While consumer demand has escalated for water purifying devices, it pales in comparison to what has happened in air purifying. The indoor air purification industry still is in its infancy, yet is recognized by the Environmental Protection Agency (EPA) to be a market valued well into the billions.
The water industry has been blessed with business opportunities spurred by the strong demand for pure water. While consumer demand has escalated for water purifying devices, it pales in comparison to what has happened in air purifying. The indoor air purification industry still is in its infancy, yet is recognized by the Environmental Protection Agency (EPA) to be a market valued well into the billions.
The Chelsea Group, a market research organization specializing in indoor environmental issues, reported a high willingness by consumers to act on indoor air quality (IAQ) problems. This high interest is rooted in and supported by strong media coverage, government activity and personal experiences.
The group's research showed that more than 80 percent of the employed full-time population would spend their own discretionary income on one of four IAQ improvements at home including products and services that would get rid of bacteria, mold, dust and odors, and to improve air quality in their homes. Some consumer reports say Americans are spending $10 million a day on products to improve the air in their environments. If consumers are spending that kind of money, maybe it is time to consider how you can get a little bit of it.
Is It a Fit?
Diversification often is important for the continued success of a business, particularly if there is a shared basis to the diversification. Over the last several years there have been a number of product/service extensions for water treatment dealers to consider. One such product/service extension that certainly deserves consideration and is gaining momentum is providing environmental improvements not just for water but also for air. Cleaning the air can be a natural extension and generate significant revenues to those that already are involved in the "purifying" business.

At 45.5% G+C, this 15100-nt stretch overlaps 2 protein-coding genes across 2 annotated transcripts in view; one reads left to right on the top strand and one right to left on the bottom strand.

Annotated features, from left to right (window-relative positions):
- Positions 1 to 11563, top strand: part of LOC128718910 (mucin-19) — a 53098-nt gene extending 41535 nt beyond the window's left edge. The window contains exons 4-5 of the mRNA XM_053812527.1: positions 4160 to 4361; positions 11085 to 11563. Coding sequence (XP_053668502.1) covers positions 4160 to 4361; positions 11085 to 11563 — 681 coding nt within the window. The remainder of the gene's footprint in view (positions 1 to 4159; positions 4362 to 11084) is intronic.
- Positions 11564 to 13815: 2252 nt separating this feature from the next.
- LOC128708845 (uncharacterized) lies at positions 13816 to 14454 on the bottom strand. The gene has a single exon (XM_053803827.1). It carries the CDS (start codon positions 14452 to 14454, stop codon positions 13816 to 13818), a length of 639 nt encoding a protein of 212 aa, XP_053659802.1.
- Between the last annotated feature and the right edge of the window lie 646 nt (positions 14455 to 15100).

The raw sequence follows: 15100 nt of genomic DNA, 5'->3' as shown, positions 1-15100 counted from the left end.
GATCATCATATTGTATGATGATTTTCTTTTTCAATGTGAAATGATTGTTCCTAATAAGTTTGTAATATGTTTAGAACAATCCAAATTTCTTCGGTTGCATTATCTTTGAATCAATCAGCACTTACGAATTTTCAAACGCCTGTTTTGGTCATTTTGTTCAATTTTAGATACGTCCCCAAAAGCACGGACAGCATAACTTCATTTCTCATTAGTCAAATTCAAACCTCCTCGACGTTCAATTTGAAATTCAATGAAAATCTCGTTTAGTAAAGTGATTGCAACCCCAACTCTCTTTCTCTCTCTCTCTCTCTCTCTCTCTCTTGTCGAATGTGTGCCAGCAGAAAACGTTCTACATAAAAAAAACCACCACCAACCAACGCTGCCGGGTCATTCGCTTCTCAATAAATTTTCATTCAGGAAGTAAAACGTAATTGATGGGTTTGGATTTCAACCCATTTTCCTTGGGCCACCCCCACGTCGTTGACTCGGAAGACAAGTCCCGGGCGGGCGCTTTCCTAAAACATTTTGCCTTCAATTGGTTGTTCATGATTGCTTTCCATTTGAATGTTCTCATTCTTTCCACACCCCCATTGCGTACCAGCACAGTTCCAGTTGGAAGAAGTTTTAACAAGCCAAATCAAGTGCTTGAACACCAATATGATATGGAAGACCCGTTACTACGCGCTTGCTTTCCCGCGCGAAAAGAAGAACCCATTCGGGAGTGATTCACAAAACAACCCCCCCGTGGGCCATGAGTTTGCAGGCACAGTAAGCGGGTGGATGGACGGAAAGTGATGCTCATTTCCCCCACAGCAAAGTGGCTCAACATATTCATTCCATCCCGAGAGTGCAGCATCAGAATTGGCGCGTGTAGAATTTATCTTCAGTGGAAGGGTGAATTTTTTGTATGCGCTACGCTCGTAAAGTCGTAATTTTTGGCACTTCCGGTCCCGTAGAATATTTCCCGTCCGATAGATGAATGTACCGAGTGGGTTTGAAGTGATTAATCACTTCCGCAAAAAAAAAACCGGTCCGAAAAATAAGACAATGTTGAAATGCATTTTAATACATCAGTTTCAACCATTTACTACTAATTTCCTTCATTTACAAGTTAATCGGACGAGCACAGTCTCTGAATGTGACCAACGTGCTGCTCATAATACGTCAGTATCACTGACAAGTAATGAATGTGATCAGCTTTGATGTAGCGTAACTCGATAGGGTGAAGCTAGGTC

Is UV the Answer?
If adding air purifying as an additional profit center makes sense, then all you have to do is decide which kind of air purifying products you are going to sell. There are hundreds upon hundreds of air purifying device manufacturers out there touting a variety of air cleaning methodologies.
One method that seems to match well with water treatment dealers is ultraviolet (UV) light. Water dealers have seen an emergence of UV light technology as an answer to many water quality problems. Even though the first UV water disinfection system was used in 1909, we now are seeing a resurgence in its use for various water disinfection applications, and it is receiving ongoing attention in all water industry trade publications. While use of UV light for water treatment is becoming more and more popular, it also has been used successfully for air treatment for more than 80 years. Heating and air conditioning trade publications continually provide favorable accounts on UV's use. Professional periodicals such as the Journal of Occupational and Environmental Medicine report UV is safe and economical and can provide significant help with the fight against "sick building syndrome." UV light for air disinfection is approved by the Food and Drug Administration and recommended by the Center for Disease Control.